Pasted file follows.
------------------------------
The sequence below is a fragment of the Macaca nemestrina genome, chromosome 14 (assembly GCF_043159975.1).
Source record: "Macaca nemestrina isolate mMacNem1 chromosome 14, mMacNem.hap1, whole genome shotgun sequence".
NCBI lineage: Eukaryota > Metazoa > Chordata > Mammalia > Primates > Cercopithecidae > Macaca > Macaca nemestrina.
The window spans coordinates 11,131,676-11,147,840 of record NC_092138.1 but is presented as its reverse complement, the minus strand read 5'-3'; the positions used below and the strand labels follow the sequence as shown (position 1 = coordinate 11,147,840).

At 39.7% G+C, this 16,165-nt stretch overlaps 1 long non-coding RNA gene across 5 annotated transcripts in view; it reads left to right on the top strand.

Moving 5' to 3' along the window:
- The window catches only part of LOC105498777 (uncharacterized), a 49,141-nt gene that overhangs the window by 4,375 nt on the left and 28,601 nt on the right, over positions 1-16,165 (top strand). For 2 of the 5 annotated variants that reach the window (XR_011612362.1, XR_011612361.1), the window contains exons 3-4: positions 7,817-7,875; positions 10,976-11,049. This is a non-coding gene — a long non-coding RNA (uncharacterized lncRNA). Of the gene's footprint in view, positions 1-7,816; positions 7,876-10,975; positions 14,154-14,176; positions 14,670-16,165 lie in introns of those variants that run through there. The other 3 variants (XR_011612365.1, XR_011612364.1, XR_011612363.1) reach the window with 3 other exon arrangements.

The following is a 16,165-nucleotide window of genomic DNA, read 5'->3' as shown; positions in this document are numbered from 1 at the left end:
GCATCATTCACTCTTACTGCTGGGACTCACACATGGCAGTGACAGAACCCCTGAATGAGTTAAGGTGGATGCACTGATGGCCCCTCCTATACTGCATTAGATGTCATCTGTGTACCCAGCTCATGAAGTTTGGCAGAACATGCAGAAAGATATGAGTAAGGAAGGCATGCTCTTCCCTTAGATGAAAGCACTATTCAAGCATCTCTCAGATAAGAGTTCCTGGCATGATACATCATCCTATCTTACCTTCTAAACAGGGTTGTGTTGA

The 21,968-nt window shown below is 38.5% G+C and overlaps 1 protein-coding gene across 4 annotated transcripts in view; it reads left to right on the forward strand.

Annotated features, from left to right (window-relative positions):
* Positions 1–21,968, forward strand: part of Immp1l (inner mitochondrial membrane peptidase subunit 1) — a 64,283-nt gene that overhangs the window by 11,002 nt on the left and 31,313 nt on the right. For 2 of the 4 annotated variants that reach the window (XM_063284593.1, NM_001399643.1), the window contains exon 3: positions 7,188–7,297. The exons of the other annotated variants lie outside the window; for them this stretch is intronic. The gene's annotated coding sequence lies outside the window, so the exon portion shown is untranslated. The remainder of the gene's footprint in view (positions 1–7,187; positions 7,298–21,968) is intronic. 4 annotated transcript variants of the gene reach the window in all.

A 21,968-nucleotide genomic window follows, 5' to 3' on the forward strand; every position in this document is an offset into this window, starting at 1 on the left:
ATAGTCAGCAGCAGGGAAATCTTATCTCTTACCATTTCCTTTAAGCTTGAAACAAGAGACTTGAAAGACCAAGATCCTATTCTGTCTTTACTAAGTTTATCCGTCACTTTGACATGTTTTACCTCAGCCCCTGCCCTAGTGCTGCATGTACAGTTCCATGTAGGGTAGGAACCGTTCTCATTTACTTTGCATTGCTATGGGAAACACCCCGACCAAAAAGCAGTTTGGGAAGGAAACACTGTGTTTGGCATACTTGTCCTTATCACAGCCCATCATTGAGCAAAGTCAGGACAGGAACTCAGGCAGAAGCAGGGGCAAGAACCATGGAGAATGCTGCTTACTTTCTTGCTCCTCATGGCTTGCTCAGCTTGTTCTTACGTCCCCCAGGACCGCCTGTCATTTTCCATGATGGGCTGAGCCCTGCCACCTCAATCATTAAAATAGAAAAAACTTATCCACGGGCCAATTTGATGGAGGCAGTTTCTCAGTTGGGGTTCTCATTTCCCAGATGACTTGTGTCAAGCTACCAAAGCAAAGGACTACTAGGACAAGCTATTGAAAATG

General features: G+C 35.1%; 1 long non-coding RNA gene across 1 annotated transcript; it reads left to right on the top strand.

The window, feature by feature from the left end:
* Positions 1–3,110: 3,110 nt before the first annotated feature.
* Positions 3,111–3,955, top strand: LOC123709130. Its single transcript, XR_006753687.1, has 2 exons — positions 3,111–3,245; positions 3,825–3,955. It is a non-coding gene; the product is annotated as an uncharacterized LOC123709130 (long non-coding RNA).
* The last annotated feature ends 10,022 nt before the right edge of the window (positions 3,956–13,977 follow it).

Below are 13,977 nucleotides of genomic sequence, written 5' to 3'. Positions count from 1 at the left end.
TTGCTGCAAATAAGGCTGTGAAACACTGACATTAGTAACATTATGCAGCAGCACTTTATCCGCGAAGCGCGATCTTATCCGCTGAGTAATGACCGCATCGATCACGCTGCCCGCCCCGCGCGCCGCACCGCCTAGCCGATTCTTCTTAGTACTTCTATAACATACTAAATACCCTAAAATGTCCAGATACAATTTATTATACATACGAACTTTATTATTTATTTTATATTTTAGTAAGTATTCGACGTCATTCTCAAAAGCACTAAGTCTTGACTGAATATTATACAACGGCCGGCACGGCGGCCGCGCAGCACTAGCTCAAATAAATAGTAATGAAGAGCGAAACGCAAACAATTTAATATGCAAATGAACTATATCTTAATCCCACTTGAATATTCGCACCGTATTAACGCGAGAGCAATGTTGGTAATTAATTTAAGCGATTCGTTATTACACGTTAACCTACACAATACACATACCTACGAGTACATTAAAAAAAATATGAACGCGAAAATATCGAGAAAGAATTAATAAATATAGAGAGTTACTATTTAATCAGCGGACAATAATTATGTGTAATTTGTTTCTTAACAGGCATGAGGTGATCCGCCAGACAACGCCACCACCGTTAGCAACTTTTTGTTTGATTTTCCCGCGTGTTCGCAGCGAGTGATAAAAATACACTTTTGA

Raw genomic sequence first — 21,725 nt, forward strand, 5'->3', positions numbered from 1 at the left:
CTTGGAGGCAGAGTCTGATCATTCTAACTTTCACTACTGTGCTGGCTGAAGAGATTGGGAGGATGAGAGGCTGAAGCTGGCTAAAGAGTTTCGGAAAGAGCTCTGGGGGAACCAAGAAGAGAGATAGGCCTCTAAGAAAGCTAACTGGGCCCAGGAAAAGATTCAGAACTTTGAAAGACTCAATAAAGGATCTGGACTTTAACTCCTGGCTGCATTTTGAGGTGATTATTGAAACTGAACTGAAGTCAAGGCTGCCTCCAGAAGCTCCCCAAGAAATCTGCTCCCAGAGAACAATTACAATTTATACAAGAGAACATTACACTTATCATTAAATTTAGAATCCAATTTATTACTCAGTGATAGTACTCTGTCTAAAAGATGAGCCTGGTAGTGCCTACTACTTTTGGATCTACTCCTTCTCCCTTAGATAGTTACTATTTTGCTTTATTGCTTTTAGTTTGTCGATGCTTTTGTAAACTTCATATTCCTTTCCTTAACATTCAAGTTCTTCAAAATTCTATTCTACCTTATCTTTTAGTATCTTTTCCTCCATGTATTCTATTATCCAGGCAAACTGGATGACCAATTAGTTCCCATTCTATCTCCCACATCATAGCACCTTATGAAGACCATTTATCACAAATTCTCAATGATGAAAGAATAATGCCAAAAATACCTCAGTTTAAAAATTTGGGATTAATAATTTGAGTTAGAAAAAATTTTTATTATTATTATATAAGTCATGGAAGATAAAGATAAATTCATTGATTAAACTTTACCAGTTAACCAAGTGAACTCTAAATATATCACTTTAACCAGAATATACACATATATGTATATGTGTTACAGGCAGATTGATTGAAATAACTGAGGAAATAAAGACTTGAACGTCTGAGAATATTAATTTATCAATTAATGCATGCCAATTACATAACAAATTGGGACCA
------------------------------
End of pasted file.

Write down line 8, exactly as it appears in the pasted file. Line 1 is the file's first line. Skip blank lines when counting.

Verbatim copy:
The following is a 16,165-nucleotide window of genomic DNA, read 5'->3' as shown; positions in this document are numbered from 1 at the left end: